After the two year program we choose 12 students of the graduating class to stay on for a third year – similar to a post-doc. They provide leadership for the freshest areas of thinking and practice that are always emerging at ITP. In addition to continuing their own research, they allow the new students to pick up where they left off. The research residents ensure the continuity of our culture of curiosity and play through the first few weeks of ITP when the first year students are placed into a mix of cultures, disciplines and skills that, while exciting, can also be stressful.
Jason Sigal is a musician, sound designer and creative technologist. He develops open source tools that increase access to code, sound and data. OLoS (olos.cc) is a website to play with music through code and visuals. It is part of Jason's efforts to reimagine music pedagogy for the digital era.
Sam Lavigne's work deals with surveillance, cops & data. His ongoing project "Greetings Fellow Alienated Subject of Late Capitalism" is series of online pieces that expose the mechanics of repressive political and social institutions by repurposing online content that those institutions generate about themselves"
The cornerstone of Rosalie’s work is the use of emerging photo and 3D technology in capturing portraits of intangible emotions and fleeting moments. She experiments with the resulting artifacts of information passing through different dimensions and re-appropriates them, giving physicality to the qualities of humanity often untouched. Embrace In Progress is a series of sculptures that reveal the seemingly interminable feeling of vulnerability brought on by an embrace.
Sharon Lee De La Cruz is a prolific artist and activist in New York City. She earned a BFA from The Cooper Union, is a Fulbright scholar, and obtained her Masters at NYU’s ITP. She has shown in numerous venues throughout the New York metropolitan area, including the Schomburg and NYC Media Lab Summit. Sharon enjoys recreating and hacking things such as boring government forms and toy guns. Dibuja Tu Casa is a a redesign of the intake forms used to gather information from unaccompanied minors crossing the Mexico/U.S. border, which is often traumatic for the young children.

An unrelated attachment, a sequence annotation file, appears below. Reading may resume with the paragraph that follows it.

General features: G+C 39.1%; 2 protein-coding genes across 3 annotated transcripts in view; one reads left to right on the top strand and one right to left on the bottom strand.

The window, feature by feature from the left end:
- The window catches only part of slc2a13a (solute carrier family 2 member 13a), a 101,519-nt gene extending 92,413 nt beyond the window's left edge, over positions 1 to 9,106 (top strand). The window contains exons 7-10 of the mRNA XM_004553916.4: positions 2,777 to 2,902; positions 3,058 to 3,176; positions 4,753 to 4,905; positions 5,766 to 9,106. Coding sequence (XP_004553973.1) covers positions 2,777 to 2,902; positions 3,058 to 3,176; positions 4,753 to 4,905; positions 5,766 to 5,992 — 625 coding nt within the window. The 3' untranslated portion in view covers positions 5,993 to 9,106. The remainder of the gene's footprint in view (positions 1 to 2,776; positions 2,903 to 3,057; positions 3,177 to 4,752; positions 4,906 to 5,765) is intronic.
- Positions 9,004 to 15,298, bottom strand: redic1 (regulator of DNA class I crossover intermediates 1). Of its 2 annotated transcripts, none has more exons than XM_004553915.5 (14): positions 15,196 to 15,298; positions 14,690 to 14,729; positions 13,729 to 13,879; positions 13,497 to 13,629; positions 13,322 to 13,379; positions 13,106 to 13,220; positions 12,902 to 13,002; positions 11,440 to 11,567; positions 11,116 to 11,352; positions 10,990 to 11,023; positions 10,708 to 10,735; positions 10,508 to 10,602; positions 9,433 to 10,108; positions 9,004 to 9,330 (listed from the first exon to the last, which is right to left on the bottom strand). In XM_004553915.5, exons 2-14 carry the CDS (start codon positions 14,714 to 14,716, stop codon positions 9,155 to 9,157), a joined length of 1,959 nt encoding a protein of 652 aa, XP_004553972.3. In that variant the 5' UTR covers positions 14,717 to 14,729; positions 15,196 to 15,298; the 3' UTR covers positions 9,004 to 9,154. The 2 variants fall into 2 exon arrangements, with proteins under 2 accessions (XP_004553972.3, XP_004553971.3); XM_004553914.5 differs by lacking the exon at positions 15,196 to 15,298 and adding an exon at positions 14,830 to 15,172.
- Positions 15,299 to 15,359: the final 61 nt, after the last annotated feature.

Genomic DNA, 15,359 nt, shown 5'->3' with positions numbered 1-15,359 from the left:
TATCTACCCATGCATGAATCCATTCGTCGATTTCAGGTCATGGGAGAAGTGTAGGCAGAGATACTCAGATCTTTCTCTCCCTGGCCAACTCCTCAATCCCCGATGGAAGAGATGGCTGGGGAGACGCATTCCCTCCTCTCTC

Alon Chitayat loves few things in life more than drawing. His work studies drawing as a means of dialogue — creating empathy and intimacy where it would otherwise be absent. Alon weaves together traditional and digital drawing tools to create entirely new experiences: collaborative real-time drawing booths, 3D drawing apps, cross-media storytelling platforms; nothing is out of reach from his pen, paper, and imagination. Improv Canvas is a real-time collaborative drawing tool - a hybrid of the traditional and digital.
J.H. Moon, an interaction designer and creative coder, creates interdisciplinary work in new-media. He’s known for his work, both experimental and mainstream, in the visual and performing arts. Equilateral is particularly known for its innovative use of lighting and dance in close collaboration with choreographers and dancers.
John Farrell is a designer and technologist. His work focuses on speculative futures intertwining humanity, technology, and ecology. These ideas are often realized through a combination of physical devices and live internet connections. Research interests include surveillance, sustainability, internet of things, critical design, and data. GenerTech
Julia Irwin is a multi-media artist and researcher. Drawing on a background in creative writing and anthropology, her work seeks to uncover hidden narratives in the everyday. The Things We Carry Carry Us is a virtual reality documentary about people's scars and the stories of their origin, highlighting that which is both supremely personal and part of a shared human experience.
Ziv is a New York based multi media artist and designer. Her work combines old and the new and explores the use of experimental photography and virtual reality to narrate the past and raise questions about the future. It is focused on narratives around mystery, mortality and preservation, searching for new forms of storytelling and communication. The Museum of Stolen Art
Backslash explores the colorful global culture of dissent and challenges the role of technology in protests of the future. The project critically examines current parameters to expose the imbalance, implant questions and start a conversation about the tense relationship between technology and protest. In future protests, how will the underground fight back? Pedro G. C. Oliveira is a Brazilian Art Director and Interactive Designer based in New York City. His work history combines experiences in visual-effects, graphic design and motion graphics, interfaces and applications, interactive installations and code-generated art pieces.